And about those robots. Something cool “Salvation” does is it gives us a first-person look at the Machine Wars. We get to see stuff we’ve only heard about or briefly glimpsed in previous films. Here’s the T-600, the predecessor to Arnold’s T-800 with the bad breath and the obviously fake skin. We see the Hunter-Killers in action, hunting and killing. There’s even call-backs to the last “Terminator” movie in the form of the T-1 tanks. However, sometimes the movie is a little too impressed with its own creations. How about the little drone like robots? Okay, that’s natural. How about the giant robots that gather people? I’m not sure what the purpose of that is, in the long run. Why is Skynet collecting people? The underwater Terminators probably don’t get used that much, do they? The most gimmicky of all are the robots that resemble motorcycles. With a little rewiring, John Connor can even leap on one and drive it like a motorcycle. Um, why? Why would the robot overlords build a machine like that?
CGI’d Schwarzenegger’s face onto a look-alike’s body. This is fairly awkward and the movie doesn’t successfully overcome it. However, the presence of a familiar face invigorates “Salvation.” Suddenly, the story has a concrete threat, instead of merely the nebulous Skynet. The final battle with the Terminator, who somehow seems harder to kill then his 1984 predecessor, is relatively exciting, involving punches to the heart and molten steel. Marcus even makes himself useful! Naturally, the movie includes the trademark quotes that are in every “Terminator” movie. Christian Bale’s delivery of “I’ll be back” actually injects some humor into the dour film.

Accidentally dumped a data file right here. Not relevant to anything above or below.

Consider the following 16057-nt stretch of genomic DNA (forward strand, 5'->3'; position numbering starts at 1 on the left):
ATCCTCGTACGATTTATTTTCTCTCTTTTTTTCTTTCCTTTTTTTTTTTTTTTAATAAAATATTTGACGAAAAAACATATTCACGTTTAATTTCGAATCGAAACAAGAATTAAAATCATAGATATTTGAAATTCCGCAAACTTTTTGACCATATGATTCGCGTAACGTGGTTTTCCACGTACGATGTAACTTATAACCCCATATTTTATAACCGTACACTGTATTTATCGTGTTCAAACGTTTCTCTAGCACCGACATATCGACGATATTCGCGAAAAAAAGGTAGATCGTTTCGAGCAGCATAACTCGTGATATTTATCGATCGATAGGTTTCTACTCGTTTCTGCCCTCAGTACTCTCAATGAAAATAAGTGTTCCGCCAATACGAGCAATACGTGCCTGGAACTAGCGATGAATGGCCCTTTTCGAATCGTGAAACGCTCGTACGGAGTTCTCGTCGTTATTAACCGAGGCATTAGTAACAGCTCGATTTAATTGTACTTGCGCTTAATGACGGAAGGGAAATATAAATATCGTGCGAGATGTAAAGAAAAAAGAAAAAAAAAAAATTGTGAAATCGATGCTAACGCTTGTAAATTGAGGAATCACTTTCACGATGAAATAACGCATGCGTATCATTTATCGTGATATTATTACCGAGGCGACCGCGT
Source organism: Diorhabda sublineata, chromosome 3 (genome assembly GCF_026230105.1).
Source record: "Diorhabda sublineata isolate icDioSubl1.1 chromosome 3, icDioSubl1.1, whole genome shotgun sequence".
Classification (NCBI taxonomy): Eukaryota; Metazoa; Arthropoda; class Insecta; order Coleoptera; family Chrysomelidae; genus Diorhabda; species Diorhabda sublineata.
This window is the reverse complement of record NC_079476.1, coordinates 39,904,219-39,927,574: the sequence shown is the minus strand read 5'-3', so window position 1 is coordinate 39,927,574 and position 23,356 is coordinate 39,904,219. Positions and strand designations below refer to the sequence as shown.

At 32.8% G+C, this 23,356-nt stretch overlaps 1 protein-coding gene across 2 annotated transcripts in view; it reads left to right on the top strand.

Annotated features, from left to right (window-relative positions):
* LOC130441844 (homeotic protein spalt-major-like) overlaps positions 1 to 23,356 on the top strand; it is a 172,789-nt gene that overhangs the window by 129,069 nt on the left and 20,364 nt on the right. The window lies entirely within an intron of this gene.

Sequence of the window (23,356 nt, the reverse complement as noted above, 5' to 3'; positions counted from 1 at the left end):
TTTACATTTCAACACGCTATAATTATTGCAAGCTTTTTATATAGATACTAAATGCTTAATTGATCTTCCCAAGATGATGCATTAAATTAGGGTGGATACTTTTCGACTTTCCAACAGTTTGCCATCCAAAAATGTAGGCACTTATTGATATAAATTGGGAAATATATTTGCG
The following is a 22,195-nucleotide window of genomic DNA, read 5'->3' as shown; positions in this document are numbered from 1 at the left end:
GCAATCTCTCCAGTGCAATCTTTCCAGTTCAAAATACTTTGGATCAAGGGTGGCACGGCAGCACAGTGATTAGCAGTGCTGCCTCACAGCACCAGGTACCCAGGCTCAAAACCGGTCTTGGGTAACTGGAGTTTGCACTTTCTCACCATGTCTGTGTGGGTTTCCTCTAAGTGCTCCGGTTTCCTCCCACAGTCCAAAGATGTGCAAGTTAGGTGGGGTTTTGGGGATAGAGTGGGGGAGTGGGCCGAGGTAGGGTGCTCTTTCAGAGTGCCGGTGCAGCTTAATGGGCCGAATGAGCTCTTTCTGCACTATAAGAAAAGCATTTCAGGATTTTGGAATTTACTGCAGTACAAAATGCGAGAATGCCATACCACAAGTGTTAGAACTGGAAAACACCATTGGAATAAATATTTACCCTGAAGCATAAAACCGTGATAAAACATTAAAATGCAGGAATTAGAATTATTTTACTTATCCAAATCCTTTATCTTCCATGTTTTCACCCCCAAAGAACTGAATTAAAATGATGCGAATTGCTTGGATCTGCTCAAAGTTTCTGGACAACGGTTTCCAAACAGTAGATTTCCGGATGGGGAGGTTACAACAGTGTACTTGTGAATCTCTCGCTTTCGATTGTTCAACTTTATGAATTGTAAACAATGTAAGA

One reason “Salvation” was not greeted with immediate enthusiasm by fans is because the movie had a troubled production. The movie’s original ending involved John Connor dying, with his skin being stretched over Marcus’ robot skeleton, in order to keep the hope of the human resistance alive. When this fairly terrible ending leaked to the internet, it required a last minute re-write. Marcus donates his human heart to the dying Connor, the improbable heart surgery occurring off-screen. This is only marginally less terrible and unlikely then the original ending. The movie is trying to make a point about the generosity of humanity, even when that human is part-robot. It also provides some weighty dramatic irony, what with a Terminator actually saving John Connor’s life. It doesn’t satisfy, feeling like another belabored attempt to get us to like this lame new character the movie is about for some reason.
the start of a new trilogy. It even ends with a monologue from Bale, basically promising that the adventure will continue. Originally, the movie was going to have the franchise-friendly, hilariously wordy title “Terminator Salvation: The Future Begins,” which might explain the lack of a colon in the final title. These future plans would prove presumptuous. The movie underperformed at the box office, suffering the indignity of opening behind “Night at the Museum 2.” Eventually, legal issues ensued and the rights to the “Terminator” series would change hands again. This would lead to a new film that has Arnie back and will disregard “Salvation.” Ultimately, the attempt to continue to series will only be remembered only for Christian Bale’s on-set temper-tantrum and the surprisingly catchy techno remix that followed. [5/10]